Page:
87                Such tactics are usually used to gain speed as allocator will not have to get raw memory from OS and manage it at the time of application's request but they do cause memory overhead.
89        Fragmentation and managed sized chunks of free memory can lead to Heap Blowup as the allocator may not be able to use the fragments or sized free chunks of free memory to fulfill application's requests of other sizes.
91        /subsection Speed
92        When it comes to performance evaluation of any piece of software, its runtime is usually the first thing that is evaluated. The same is true for memory allocators but, in case of memory allocators, speed does not only mean the runtime of memory allocator's routines but there are other factors too.
94                /subsubsection Runtime Speed
95                Low runtime is the main goal of a memory allocator when it comes it proving its speed. Runtime is the time that it takes for a routine of memory allocator to complete its execution. As mentioned in (FIX ME: refernce to routines' list), there four basic routines that are used in memory allocation. Ideally, each routine of a memory allocator should be fast. Some memory allocator designs use pro-active measures (FIX ME: local refernce) to gain speed when allocating some memory to the application. Some memory allocators do memory allocation faster than memory freeing (FIX ME: graph refernce) while others show similar speed whether memory is allocated or freed.
97                /subsubsection Memory Access Speed
98                Runtime speed is not the only speed matrix in memory allocators. The memory that a memory allocator has allocated to the application also needs to be accessible as quick as possible. The application should be able to read/write allocated memory quickly. The allocation method of a memory allocator may introduce some delays when it comes to memory access speed, which is specially important in concurrent applications. Ideally, a memory allocator should allocate all memory on a cache-line to only one thread and no cache-line should be shared among multiple threads. If a memory allocator allocates memory to multple threads on a same cache line, then cache may get invalidated more frequesntly when two different threads running on two different processes will try to read/write the same memory region. On the other hand, if one cache-line is used by only one thread then the cache may get invalidated less frequently. This sharing of one cache-line among multiple threads is called false sharing (FIX ME: cite wasik).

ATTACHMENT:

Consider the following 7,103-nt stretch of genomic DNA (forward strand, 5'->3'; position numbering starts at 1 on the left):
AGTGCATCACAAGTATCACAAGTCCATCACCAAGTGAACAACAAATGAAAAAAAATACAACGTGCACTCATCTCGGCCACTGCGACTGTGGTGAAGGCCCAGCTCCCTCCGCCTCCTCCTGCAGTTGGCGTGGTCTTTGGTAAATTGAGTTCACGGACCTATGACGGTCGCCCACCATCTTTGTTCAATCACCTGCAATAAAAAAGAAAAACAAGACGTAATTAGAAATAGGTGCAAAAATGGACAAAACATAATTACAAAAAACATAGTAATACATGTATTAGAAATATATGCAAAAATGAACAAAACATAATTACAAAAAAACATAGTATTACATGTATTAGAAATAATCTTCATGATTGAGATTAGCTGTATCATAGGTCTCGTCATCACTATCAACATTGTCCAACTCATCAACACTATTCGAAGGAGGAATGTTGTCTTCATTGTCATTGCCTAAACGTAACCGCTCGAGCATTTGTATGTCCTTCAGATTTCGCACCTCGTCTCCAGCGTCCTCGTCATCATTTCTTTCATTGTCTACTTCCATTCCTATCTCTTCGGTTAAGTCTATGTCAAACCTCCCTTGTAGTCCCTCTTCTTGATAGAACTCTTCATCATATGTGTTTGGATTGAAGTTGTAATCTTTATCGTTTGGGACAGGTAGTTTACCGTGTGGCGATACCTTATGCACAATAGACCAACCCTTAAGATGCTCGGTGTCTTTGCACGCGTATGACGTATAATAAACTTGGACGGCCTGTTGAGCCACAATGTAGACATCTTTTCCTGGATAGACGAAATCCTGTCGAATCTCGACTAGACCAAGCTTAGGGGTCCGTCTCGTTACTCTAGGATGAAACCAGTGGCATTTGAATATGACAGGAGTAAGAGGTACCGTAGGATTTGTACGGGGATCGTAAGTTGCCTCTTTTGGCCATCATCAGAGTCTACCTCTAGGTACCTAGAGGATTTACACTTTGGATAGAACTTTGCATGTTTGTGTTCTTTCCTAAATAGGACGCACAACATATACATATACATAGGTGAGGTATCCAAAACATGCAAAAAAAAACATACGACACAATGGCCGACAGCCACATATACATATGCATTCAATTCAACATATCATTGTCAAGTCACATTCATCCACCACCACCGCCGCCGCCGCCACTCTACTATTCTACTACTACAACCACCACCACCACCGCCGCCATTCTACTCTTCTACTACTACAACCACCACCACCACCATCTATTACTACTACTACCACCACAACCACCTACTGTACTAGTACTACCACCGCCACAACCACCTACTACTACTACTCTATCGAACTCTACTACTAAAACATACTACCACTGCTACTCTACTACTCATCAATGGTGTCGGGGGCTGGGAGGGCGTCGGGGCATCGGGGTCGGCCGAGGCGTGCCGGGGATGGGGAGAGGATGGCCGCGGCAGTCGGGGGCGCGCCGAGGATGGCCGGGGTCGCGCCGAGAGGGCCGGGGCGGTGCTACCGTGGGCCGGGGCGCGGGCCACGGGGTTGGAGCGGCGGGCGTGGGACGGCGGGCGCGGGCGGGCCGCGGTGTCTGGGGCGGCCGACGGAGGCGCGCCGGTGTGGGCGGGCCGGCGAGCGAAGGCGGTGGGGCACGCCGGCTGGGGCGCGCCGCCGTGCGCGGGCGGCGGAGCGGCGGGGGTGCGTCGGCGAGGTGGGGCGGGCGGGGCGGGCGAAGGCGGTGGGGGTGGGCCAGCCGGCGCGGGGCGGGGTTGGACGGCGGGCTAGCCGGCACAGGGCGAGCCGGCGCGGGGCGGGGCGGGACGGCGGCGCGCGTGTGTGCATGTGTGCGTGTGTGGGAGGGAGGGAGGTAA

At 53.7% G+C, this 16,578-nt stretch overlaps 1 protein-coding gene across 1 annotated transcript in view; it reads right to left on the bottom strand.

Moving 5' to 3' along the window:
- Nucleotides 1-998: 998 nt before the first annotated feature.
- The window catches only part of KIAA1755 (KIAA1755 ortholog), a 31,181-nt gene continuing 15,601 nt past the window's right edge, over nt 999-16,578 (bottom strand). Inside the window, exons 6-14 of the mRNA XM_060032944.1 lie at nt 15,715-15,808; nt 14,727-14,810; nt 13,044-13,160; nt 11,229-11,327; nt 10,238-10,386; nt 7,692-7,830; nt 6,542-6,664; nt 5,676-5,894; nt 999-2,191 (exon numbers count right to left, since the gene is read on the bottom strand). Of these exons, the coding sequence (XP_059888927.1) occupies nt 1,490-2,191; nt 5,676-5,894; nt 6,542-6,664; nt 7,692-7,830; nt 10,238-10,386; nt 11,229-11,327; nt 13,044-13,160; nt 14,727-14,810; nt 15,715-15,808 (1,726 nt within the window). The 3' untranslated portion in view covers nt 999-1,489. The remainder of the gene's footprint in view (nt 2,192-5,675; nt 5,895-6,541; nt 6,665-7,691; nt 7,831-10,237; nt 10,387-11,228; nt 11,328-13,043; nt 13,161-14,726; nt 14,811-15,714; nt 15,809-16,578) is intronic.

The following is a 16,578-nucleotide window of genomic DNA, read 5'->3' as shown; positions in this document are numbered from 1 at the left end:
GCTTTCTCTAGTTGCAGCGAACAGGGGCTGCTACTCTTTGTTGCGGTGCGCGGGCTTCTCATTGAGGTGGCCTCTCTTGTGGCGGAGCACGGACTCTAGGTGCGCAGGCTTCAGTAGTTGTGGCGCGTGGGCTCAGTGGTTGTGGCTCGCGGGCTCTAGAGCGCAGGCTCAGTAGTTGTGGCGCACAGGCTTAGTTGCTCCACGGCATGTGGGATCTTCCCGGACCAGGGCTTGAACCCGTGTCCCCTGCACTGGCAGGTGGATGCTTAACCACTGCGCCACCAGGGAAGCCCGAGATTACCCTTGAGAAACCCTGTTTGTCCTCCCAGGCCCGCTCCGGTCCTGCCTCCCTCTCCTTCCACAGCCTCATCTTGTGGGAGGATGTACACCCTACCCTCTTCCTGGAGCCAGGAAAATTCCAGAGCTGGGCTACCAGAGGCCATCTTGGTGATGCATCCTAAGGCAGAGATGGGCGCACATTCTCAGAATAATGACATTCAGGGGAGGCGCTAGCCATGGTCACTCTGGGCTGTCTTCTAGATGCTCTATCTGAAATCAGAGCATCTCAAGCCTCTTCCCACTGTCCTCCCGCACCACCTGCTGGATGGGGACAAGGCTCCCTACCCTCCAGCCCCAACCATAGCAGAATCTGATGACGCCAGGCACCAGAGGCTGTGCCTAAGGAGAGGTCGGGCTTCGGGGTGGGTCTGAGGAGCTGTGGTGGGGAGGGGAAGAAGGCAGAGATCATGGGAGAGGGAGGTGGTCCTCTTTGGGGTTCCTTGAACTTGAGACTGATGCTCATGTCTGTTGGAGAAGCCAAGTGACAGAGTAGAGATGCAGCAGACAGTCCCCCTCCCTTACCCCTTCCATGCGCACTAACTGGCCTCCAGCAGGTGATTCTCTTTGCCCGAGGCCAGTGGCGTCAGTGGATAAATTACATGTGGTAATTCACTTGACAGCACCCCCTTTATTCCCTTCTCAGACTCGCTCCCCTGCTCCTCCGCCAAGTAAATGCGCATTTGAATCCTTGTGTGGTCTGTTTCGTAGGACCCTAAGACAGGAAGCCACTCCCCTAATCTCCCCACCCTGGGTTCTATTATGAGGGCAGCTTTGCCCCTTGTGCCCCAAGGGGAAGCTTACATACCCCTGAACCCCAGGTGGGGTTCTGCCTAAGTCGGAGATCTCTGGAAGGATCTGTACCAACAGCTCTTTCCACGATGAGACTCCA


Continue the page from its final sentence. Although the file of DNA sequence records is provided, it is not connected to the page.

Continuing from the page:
100                        /subsubsubsection Active False Sharing
101                        Active false sharing is the sharing of one cache-line among multiple threads that is caused by memory allocator. It happens when two threads request memory from memory allocator and the allocator allocates memory to both of them on the same cache-line. After that, if the threads are running on different processes who have their own caches and both threads start reading/writing the allocated memory simultanously, their caches will start getting invalidated every time the other thread writes something to the memory. This will cause the application to slow down as the process has to load cache much more frequently.
103*** FIX ME: Insert a figure of above scenrio with explanation
105                        /subsubsubsection Passive False Sharing
106                        Passive false sharing is the kind of false sharing which is caused by the application and not the memory allocator. The memory allocator may preservce passive false sharing in future instead of eradicating it. But, passive false sharing is initiated by the application.
108                                /subsubsubsubsection Program Induced Passive False Sharing
109                                Program induced false sharing is completely out of memory allocator's control and is purely caused by the application. When a thread in the application creates multiple objects in the dynamic area and allocator allocates memory for these objects on the same cache-line as the objects are created by the same thread. Passive false sharing will occur if this thread passes one of these objects to another thread but it retains the rest of these objects or it passes some/all of the remaining objects to some third thread(s). Now, one cache-line is shared among multiple threads but it is caused by the application and not the allocator. It is out of allocator's control and has the similar performance impact as Active False Sharing (FIX ME: cite local) if these threads, who are sharing the same cache-line, start reading/writing the given objects simultanously.
111*** FIX ME: Insert a figure of above scenrio 1 with explanation
113*** FIX ME: Insert a figure of above scenrio 2 with explanation
115                                /subsubsubsubsection Program Induced Allocator Preserved Passive False Sharing
116                                Program induced allocator preserved passive false sharing is another interesting case of passive false sharing. Both the application and the allocator are partially responsible for it. It starts the same as Program Induced False Sharing (FIX ME: cite local). Once, an application thread has created multiple dynamic objects on the same cache-line and ditributed these objects among multiple threads causing sharing of one cache-line among multiple threads (Program Induced Passive False Sharing). This kind of false sharing occurs when one of these threads, which got the object on the shared cache-line, frees the passed object then re-allocates another object but the allocator returns the same object (on the shared cache-line) that this thread just freed. Although, the application caused the false sharing to happen in the frst place however, to prevent furthur false sharing, the allocator should have returned the new object on some other cache-line which is only shared by the allocating thread. When it comes to performnce impact, this passive false sharing will slow down the application just like any other kind of false sharing if the threads sharing the cache-line start reading/writing the objects simultanously.
118*** FIX ME: Insert a figure of above scenrio with explanation